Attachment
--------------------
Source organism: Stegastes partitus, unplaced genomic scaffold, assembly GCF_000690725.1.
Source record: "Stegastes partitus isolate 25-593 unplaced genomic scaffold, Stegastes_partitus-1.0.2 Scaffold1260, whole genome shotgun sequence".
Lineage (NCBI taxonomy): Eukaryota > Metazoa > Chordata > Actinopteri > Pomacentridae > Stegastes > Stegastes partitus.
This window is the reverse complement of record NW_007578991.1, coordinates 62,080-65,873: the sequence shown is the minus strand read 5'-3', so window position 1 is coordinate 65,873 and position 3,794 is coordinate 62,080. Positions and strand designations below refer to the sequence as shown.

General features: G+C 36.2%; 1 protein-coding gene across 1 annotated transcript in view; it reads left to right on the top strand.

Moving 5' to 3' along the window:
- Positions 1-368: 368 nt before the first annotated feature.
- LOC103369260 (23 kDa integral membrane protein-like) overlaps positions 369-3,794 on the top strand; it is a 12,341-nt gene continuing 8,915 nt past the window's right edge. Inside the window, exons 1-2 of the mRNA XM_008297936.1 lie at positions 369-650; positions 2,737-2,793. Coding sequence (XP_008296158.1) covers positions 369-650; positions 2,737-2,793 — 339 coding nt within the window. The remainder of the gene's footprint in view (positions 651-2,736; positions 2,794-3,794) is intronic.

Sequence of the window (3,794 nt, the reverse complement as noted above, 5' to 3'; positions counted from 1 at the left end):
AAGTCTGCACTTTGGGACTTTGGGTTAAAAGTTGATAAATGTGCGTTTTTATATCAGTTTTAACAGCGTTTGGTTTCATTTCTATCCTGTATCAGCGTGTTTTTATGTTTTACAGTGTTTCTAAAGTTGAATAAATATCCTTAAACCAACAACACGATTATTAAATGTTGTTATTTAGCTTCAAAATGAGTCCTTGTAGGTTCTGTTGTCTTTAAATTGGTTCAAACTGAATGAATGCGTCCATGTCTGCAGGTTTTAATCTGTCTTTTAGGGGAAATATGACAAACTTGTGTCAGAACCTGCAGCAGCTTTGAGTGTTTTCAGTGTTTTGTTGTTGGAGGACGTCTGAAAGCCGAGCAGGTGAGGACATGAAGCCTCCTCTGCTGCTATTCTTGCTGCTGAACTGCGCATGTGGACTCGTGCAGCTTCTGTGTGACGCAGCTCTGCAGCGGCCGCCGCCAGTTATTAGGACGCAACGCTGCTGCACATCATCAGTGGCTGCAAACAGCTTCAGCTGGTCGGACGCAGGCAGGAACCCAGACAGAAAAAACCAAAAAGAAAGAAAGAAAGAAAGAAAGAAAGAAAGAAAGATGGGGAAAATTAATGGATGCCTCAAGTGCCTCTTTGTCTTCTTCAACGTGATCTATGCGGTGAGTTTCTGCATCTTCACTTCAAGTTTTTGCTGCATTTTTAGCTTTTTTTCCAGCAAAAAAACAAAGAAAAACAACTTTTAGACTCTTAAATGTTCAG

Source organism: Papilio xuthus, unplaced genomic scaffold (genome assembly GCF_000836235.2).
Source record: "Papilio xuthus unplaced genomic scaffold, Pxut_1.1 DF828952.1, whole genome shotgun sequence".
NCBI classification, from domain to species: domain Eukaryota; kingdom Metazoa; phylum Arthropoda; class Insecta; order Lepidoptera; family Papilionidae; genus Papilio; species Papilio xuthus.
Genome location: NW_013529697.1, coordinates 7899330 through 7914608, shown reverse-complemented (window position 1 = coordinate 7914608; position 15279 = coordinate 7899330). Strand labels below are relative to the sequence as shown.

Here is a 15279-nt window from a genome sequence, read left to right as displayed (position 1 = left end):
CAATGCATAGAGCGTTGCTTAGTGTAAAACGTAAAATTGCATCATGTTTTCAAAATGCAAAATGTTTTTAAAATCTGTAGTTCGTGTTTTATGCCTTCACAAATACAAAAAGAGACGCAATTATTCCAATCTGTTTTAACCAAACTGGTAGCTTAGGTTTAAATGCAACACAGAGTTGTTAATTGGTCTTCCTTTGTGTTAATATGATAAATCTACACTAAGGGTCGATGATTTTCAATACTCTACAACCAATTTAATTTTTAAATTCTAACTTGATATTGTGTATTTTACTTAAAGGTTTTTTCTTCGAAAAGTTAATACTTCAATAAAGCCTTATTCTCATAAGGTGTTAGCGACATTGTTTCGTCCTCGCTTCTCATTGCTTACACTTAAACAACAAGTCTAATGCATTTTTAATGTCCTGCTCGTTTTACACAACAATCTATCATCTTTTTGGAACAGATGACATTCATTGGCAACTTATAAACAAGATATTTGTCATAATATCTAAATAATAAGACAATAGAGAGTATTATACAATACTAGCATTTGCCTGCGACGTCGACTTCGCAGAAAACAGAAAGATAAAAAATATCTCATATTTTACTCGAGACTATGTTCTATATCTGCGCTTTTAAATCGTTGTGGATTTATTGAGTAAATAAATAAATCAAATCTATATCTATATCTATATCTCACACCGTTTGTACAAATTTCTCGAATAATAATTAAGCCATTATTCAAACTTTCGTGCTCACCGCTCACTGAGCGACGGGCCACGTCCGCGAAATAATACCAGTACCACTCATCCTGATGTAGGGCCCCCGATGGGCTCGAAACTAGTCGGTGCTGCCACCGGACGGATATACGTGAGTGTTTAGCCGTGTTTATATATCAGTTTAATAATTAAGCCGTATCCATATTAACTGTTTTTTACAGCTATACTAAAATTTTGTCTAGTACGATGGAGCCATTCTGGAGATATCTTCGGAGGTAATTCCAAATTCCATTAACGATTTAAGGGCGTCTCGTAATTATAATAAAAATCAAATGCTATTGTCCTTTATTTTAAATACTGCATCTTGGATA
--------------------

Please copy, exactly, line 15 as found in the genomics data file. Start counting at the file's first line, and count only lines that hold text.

Here is a 15279-nt window from a genome sequence, read left to right as displayed (position 1 = left end):